Environmental Microbiology

Oxidation Pond – Definition, Mechanisms

What is Oxidation Pond? Oxidation ponds, also known as lagoons or stabilisation ponds, are huge, shallow ponds meant to remediate wastewater by...

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This article writter by MN Editors on October 11, 2022

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Oxidation Pond - Definition, Mechanisms
Oxidation Pond - Definition, Mechanisms

What is Oxidation Pond?

  • Oxidation ponds, also known as lagoons or stabilisation ponds, are huge, shallow ponds meant to remediate wastewater by allowing sunshine, bacteria, and algae to interact.
  • Algae utilise solar energy, carbon dioxide, and inorganic substances produced by bacteria in water to grow.
  • During photosynthesis, algae release the oxygen required by aerobic microorganisms.
  • Occasionally, mechanical aerators are built to provide even more oxygen, hence reducing the required pond size.
  • Eventually, pond sludge must be cleaned through dredging. Remaining algae in the pond effluent can be eliminated using filtration, chemical treatment, or a combination of chemical treatment and settling.
  • San Antonio Pond was the first oxidation pond utilised for land-based wastewater disposal. In this context, we shall explain the oxidation pond’s definition, mechanism, procedure, advantages, and downsides.
Oxidation Pond
Oxidation Pond

Mechanism of Waste Treatment

Understanding the following processes will facilitate comprehension of the oxidation pond’s mechanism or operation.

  • First, the bacteria present in the oxidation pond will oxidise the home and industrial sewage’s organic waste. This results in the release of carbon dioxide, water, and ammonia by bacteria.
  • The algal development occurs when sunshine is present. It utilises the inorganic wastes produced by the breakdown of organic matter and releases oxygen.

Based on the two mechanisms described above, it is evident that algae and bacteria fulfil one other’s needs. The bacteria oxidise the biodegradable organics with the oxygen generated by the algae. The bacterial oxidation of organic waste produces carbon dioxide. Eventually, algae use carbon dioxide to reduce inorganic wastes such as nitrogen, phosphorus, etc.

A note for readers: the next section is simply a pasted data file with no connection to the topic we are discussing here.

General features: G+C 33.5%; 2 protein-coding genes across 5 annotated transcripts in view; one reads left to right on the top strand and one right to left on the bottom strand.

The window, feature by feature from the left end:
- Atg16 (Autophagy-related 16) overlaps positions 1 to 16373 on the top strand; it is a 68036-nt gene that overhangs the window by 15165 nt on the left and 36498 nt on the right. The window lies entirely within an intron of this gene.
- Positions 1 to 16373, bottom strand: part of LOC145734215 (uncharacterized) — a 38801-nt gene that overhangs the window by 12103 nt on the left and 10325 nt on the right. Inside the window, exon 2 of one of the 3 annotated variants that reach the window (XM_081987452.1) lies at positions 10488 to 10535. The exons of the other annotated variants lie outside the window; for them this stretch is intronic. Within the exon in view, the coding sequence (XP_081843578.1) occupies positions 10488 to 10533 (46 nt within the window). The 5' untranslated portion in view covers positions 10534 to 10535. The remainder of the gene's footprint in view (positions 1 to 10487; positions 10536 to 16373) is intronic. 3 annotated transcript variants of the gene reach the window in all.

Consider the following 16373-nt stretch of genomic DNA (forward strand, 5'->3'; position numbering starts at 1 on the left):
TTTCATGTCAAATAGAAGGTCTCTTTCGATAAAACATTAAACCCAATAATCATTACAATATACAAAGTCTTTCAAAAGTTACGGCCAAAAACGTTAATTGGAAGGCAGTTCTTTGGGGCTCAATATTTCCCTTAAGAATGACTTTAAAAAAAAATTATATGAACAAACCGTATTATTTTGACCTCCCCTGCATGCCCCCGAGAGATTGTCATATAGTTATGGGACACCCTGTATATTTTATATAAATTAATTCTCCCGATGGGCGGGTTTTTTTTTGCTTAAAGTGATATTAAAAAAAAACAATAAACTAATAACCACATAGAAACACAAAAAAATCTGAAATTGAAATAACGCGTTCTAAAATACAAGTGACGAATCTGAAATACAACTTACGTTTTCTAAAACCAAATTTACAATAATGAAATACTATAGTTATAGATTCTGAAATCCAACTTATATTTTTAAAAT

As oxidation and reduction reactions occur simultaneously, an oxidation pond is also referred to as a “Redox pond.” The oxidation pond’s sludge can be used as fertiliser in irrigation processes.

Process Involved in Oxidation Pond

The conversion of industrial and domestic wastewater to a basic form involves the following steps:

  1. The industrial or domestic wastewater influents initially reach the oxidation pond via the input system.
  2. The bacteria then transform the biodegradable organics into inorganic molecules while emitting carbon dioxide. The predominant genera of bacteria in the stabilisation pond include Achromobacter, Proteus, Alcaligenes, Pseudomonas, Thiospirillum, Rhodothecae, etc.
  3. In the presence of sunlight and carbon dioxide generated by the oxidation of organic waste, the algal biomass in the oxidation pond consumes the inorganic components. The algal genera Chlorella, Euglena, Scenedermus, and Microcystis are the most prevalent in the stabilising pond.
  4. The remaining non-degradable or solid organic wastes sink as sludge to the bottom of the stabilisation pond. They are converted by anaerobic bacteria overnight and in the absence of oxygen. Anaerobic bacteria transform insoluble organic waste into soluble organic acids, such as ethanol. Anaerobic bacteria decompose organic acids further, releasing H2S, NH3, CH4, CO2, etc.
  5. The treated water is discharged through the stabilising pond’s output system. Using the dredging technique, the sludge deposits can be separated from the stabilisation pond. The algal and bacterial biomass are separated using filtering, chemical treatment, or a combination of the two.